The world’s top stock strategist says an “earnings slump” is coming for markets, and it could be similar to what happened during the 2008 financial crisis.
In bear markets, stocks don’t usually fall in a straight line.
In the last 50 years, even in the worst financial crises of the modern era, there have been brief rallies 6.5 times on average per bear market.
As expected, this year has been is no different. But all by the wayMorgan Stanley chief investment officer and US equity strategist Mike Wilson has warned investors to avoid falling into these “bear market traps”.
And even after a more than 20% drop in the S&P 500 this year, Wilson, who was given the nod as the world’s leading best stock strategist in the last institutional investor survey—believes stocks will fall further. Investors have focused too much on the Federal Reserve’s rate hikes and inflation, he argues, when the real problem is declining economic growth and corporate profits.
“The earnings recession itself could be similar to what happened in 2008/2009,” Wilson wrote in a research note Monday. “Our advice: don’t assume the market is pricing in this type of outcome until it actually happens.”
Wilson believes the S&P 500 will sink to between 3,000 and 3,300 in the first quarter of 2023 from about 3,800 today. And by the end of next year, he expects the index to recover to just 3,900, or even 3,500 in a “bear case.”
But despite Wall Street’s recent doomsday economic predictions for a recession that is “double normal length” or even “another variant of a Great Depression,” Wilson said that the economy will likely withstand rising interest rates and high inflation, or at the very least avoid a “balance sheet recession” and “systemic financial risk.”
For investors, instead, the strategist offered a chilling warning: “[P]Rice falls for stocks will be much worse than most investors expect.”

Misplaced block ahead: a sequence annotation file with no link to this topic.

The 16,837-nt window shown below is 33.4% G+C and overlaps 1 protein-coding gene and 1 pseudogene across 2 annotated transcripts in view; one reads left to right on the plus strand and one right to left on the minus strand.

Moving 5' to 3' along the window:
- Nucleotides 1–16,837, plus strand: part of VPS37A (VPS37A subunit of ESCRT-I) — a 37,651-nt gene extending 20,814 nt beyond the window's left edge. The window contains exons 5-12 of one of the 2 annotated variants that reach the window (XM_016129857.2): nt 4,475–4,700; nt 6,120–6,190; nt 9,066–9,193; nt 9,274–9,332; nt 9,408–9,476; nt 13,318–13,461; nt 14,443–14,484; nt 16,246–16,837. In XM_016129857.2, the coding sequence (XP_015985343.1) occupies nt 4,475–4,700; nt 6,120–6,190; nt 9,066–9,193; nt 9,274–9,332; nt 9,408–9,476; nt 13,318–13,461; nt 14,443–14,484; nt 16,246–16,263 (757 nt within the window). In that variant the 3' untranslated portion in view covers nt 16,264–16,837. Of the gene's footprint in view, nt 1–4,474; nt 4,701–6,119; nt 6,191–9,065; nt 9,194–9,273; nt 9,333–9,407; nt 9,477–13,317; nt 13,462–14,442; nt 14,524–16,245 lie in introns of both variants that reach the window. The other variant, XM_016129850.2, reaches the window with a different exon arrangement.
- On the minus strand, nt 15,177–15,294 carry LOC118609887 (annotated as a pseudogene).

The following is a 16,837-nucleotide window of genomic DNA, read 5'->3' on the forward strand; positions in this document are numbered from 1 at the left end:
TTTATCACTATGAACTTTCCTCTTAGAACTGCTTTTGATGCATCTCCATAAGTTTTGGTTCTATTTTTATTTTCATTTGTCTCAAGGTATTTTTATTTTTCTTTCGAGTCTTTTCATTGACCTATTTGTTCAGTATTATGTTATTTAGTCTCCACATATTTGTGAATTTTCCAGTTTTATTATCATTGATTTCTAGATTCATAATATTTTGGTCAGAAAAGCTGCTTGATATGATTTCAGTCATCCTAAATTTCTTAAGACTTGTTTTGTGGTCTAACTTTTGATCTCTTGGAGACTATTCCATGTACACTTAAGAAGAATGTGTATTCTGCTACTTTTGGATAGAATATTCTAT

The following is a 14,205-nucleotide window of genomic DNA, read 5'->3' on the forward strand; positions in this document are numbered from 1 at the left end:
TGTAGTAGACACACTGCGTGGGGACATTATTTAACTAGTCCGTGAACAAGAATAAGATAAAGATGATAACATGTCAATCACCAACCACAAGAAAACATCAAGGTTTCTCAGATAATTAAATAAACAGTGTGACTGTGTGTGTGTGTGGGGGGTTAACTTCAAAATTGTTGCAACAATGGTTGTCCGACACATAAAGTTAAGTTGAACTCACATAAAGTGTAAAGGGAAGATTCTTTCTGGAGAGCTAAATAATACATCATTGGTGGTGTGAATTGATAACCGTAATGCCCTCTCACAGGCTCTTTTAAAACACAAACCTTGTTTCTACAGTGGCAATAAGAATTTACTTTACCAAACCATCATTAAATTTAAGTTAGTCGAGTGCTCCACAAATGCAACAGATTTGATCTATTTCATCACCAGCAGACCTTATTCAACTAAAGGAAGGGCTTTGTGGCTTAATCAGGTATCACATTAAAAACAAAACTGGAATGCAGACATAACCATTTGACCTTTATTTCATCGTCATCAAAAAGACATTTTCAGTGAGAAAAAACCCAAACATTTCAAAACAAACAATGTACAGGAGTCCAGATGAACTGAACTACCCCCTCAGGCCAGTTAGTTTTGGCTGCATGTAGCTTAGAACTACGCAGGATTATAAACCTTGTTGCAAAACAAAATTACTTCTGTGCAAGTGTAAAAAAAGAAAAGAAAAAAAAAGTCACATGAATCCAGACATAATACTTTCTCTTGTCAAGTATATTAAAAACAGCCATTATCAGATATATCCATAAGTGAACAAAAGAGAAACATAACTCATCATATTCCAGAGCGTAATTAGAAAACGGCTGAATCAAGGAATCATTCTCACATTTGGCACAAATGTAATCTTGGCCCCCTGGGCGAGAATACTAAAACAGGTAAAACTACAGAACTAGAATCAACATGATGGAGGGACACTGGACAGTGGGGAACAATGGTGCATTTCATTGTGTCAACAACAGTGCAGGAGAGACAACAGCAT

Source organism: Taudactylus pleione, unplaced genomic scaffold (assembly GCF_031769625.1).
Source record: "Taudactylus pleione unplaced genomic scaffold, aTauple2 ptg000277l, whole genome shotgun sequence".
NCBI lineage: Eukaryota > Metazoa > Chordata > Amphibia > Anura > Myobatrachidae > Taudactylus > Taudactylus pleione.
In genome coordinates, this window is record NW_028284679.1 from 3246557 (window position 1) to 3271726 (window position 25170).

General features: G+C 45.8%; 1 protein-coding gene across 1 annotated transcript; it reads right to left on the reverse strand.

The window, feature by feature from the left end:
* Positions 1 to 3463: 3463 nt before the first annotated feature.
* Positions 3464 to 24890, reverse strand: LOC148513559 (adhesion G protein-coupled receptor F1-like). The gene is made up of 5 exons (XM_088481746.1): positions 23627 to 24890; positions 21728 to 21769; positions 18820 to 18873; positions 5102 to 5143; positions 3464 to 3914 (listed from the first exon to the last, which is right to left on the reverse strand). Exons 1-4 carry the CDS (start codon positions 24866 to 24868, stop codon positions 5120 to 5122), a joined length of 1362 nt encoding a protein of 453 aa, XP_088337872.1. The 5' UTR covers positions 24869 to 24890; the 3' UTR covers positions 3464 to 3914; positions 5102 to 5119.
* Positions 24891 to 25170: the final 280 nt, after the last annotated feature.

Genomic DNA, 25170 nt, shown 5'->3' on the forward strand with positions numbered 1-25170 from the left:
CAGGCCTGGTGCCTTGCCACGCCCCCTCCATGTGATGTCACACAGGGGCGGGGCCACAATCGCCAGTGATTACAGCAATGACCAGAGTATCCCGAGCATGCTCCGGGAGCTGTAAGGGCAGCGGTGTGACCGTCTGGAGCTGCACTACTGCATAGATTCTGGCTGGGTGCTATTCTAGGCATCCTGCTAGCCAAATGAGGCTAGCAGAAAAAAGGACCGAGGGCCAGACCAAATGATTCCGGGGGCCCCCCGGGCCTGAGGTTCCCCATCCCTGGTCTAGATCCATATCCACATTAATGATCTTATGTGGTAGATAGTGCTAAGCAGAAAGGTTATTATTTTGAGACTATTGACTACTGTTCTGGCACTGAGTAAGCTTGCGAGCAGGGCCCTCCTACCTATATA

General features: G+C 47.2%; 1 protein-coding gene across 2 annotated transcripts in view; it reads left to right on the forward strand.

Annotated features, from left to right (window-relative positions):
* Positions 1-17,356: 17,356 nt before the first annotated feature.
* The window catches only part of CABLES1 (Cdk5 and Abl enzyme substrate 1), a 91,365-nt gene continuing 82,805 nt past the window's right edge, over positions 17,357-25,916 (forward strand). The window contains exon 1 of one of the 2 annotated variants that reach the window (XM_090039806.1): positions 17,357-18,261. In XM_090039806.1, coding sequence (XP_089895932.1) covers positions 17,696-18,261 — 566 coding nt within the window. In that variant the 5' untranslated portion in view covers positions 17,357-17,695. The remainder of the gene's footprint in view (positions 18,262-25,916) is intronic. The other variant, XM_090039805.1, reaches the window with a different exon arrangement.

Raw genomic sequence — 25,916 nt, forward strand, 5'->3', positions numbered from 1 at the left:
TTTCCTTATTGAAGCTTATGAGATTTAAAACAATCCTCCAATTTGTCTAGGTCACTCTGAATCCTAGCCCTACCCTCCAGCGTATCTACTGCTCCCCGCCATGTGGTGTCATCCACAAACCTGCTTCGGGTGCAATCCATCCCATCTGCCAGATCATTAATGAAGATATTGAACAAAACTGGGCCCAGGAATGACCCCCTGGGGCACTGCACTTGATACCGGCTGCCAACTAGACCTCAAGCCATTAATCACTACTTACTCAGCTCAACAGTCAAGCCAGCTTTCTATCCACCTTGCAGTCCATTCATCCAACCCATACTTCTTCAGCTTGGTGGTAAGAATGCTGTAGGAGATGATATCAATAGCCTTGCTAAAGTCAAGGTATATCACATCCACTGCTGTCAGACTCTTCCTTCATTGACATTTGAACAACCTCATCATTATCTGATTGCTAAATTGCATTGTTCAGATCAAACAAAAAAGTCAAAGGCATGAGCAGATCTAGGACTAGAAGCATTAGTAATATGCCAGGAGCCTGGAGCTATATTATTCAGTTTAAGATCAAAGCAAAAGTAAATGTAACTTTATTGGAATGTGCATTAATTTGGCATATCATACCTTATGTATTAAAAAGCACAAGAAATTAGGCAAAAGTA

A memory of August 2008?
In his Monday note, Wilson said investors are making the same mistake they made in August 2008: underestimating the risk of falling corporate earnings.
“We bring this up because we often hear from clients that everyone knows earnings will be too high next year and therefore the market has priced it in,” he wrote, referring to the upbeat earnings forecasts. “However, we remember hearing similar things in August 2008, when the gap between our earnings model and the street consensus was just as wide.”
For some background, in mid-August 2008, the US economy was already in recession and the S&P 500 was down 20% for the year to around 1300. Many investors began to think that the worst of the bear market was over. past, but then collapsed when corporate profits plunged.
By March of the following year, the blue chip index was sitting at just 683. Wilson created a chart comparing some key stock market statistics from August 2008 to the present in his note.
In it, he pointed to the fact that the S&P 500 is still highly valued by investors today. In August 2008, it was trading at about 13 times earnings, but today it’s up to 16.8 times.
By then, the Federal Reserve had already cut interest rates by 3.25% in an effort to rescue the US economy from what would later become known as the Great Financial Crisis.
Today he plans to keep raising rates and keep them high to combat inflation. Wilson said this time “the Fed’s hands may be more tied” by high inflation, which means it is less able to bail out stocks through rate cuts if a recession strikes.
Year-on-year inflation, as measured by the consumer price index, was 5.3% in August 2008, compared with the current 7.1%.
Wilson doesn’t think stocks will fall as big as 2008 because the housing market and banking system are in a better position, but he still expects the S&P 500 to fall to new lows because of this recession.
And even if a recession is avoided, it may not be a good thing for investors.
“While some investors may take comfort in that fact as a sign that we may avoid an economic downturn next year, i.e. a ‘soft landing,’ we caution against such an outcome for equity investors because, in our view, it simply means no relief. coming from the Federal Reserve even as earnings forecasts are cut,” Wilson wrote.
Throughout 2022, many stock investors expected inflation to subside, allowing the Federal Reserve to pause its interest rate hikes or even move to rate cuts. But Wilson argues that profits will suffer as inflation wanes because US corporations were able to increase their profits by raising prices and passing on extra costs to consumers.
“Rates and inflation may have peaked, but we see this as a warning sign for profitability, a reality we believe is still underestimated but can no longer be ignored,” he wrote on Monday, adding that the “earnings outlook has worsened” in recent months.
This story originally appeared on fortune.com
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